Take a stroll through a Tupungato vineyard at sunrise and you may just catch a glimpse of a silvery moon descending as a dazzling golden sun rises to strike the snowcapped volcano’s peak. Accompanying the crunching of gravelly vineyard soil underfoot, the only sounds are birdsong, the occasional bark of a dog or neighing of a horse and the whispering of vine leaves in the breeze. This is the gentle, beating heart of the Uco Valley.
‘A strong end to the year for South Kensington Wine sales’, announced Caroline Holmes after Christie’s 1 December South Kensington sale was 66% sold by lot and 68% by value. When sales were at 90% sold in October, this latest result would have been considered poor, but post credit crunch, the previously unthinkable had become respectable. Whether or not there was a wistful hint in Ms Holmes’ post sale note of a more permanent ending is unclear but the new economic order has taken its toll.
Some new wine ventures spring from a business perspective, others from a wine-orientated viewpoint. When the new business combines legal, commercial and marketing expertise with a shared love of a good bottle, then even in the current economic cold climate, you get the feeling that this one stands a good chance of making a go of it. Bidforwine.com is such a business, a new site aimed at allowing the man and woman in the street to exchange wine, eBay style, over the internet. It’s is the brainchild of three high-achieving parents, Spenser Hilliard, Lionel Nierop and Keith Prothero.
On the same mad Monday in September that Lehman Bros imploded and Damian Hirst pocketed £61 million at Sotheby’s New Bond Street, a less-well publicised sale was taking place a Master of Wine’s spit across Mayfair. Christie’s two combined sales of 40,000 bottles of Bordeaux 2000 amassed by an anonymous European collector achieved a total of £1,654,775 with 95 per cent sold by lot and 98 per cent by value.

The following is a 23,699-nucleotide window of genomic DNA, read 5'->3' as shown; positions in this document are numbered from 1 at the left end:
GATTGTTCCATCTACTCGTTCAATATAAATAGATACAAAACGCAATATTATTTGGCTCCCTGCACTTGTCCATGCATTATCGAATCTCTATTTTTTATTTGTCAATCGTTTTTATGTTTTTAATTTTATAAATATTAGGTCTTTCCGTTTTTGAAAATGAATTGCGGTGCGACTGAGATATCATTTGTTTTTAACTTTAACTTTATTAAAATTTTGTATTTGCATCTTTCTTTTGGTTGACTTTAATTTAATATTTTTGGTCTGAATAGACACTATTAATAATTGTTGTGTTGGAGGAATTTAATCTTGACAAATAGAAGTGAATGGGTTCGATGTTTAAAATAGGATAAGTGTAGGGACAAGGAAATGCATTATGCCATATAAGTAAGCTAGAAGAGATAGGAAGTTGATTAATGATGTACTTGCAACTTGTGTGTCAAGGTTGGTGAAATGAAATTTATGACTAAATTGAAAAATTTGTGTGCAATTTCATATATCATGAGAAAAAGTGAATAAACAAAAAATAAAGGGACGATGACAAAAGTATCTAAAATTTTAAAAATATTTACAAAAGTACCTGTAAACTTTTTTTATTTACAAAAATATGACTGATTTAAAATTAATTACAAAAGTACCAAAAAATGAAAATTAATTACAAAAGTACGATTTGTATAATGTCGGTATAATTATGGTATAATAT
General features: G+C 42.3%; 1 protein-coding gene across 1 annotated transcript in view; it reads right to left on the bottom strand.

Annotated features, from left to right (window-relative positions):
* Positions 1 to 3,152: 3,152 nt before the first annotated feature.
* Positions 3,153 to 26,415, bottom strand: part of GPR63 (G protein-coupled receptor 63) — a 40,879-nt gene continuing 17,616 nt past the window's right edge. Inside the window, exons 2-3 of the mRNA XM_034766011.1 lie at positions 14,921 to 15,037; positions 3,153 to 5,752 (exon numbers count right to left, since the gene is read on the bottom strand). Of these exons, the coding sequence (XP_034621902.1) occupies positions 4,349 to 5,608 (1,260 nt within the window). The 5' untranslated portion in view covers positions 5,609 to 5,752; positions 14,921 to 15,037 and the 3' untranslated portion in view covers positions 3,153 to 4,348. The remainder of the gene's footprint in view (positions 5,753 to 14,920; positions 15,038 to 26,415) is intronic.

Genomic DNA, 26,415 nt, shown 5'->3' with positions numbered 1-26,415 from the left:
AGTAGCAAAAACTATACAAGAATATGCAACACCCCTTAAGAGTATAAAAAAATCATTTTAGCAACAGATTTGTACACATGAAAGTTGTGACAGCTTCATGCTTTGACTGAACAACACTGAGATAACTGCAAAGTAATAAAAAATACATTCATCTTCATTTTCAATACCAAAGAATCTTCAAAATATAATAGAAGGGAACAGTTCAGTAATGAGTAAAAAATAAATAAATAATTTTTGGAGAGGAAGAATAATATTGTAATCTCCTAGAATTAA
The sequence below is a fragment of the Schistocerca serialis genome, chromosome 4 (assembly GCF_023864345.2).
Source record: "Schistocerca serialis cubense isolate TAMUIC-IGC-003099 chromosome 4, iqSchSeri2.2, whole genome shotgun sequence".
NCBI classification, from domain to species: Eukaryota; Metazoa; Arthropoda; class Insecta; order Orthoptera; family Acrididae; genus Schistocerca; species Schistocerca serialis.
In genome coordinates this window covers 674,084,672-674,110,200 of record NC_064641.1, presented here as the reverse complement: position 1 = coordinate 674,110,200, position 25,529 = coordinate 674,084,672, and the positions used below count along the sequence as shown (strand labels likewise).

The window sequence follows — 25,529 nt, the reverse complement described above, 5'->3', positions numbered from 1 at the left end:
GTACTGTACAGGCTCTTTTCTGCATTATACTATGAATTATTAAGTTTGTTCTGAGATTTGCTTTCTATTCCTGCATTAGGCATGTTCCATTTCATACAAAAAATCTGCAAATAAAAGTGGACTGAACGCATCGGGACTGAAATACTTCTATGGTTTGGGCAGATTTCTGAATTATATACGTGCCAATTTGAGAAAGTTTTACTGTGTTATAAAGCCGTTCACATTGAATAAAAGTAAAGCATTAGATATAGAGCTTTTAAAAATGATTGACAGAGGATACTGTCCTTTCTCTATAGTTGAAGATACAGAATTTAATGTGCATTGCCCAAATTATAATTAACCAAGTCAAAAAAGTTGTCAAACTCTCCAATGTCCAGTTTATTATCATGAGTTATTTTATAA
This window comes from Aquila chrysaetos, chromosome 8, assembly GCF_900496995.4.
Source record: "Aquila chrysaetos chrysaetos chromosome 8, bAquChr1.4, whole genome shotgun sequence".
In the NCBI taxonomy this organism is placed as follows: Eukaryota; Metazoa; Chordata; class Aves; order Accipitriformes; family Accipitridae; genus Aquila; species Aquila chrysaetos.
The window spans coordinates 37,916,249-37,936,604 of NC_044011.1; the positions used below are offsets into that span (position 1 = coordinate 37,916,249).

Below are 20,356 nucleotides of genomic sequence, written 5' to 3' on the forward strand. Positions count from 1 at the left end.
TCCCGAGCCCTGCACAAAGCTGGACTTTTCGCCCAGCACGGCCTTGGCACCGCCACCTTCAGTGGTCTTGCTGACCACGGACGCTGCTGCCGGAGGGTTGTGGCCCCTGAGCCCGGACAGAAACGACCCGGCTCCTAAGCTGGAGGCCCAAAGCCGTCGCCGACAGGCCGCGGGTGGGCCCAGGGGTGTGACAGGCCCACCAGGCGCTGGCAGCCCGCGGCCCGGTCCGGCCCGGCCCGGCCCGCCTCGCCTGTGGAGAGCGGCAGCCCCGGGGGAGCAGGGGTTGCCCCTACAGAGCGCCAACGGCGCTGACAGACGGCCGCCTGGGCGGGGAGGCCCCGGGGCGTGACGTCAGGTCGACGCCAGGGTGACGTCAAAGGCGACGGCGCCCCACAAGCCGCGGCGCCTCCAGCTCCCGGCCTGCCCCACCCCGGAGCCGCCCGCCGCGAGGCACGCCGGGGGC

Imagine you know next to nothing about wine and you’re told you’re going to taste 280 wines with the country’s experts. You might have an inkling of how weak my knees went as I was I thrown in at the deep end to taste 280 different sakes alongside 15 Japanese master sake brewers at the first International Sake Challenge in Tokyo. Ostensibly I was there as a judge in a Japanese wine competition, but along with the other international wine judges, I was roped in for the sake bungee jump as well.
‘There is a new chapter in the life that is Oddbins’, wrote Simon Baile in a letter sent out following the takeover from Nicolas’ French parent company, Castel Frères. ‘Henry Young [his brother-in-law] and I recently bought the company and plan to breathe new life into what should be the best wine company in the country’. True, Oddbins in its heyday used to be synonymous with all that was good about wine: irreverence, a sense of adventure, enthusiastic service, a willingness to take risks, a showcase for wines with personality – and the sound of Miles Davis.
No-one should have to kiss any more frogs than could reasonably be expected and until a decade ago, a French kiss with a vins de pays frog was not an exercise to be carried out without substantial quantities of mouthwash to hand. Not to put too fine a point on it, the quality of appellation controlées’s distant country cousins varied from indifferent to mediocre. France’s vins de pays were and still are essentially table wines with a regional designation.
One of the key words that inevitably crops up in a quick tour d’horizon of the Argentinian wine lexicon is diversity: diversity of grape variety, of terrain and of producers of varying size and philosophy. All of which can easily obscure the fact that behind many of Argentina’s best red wines is a blend: a blend of grape varieties and a blends of vineyards.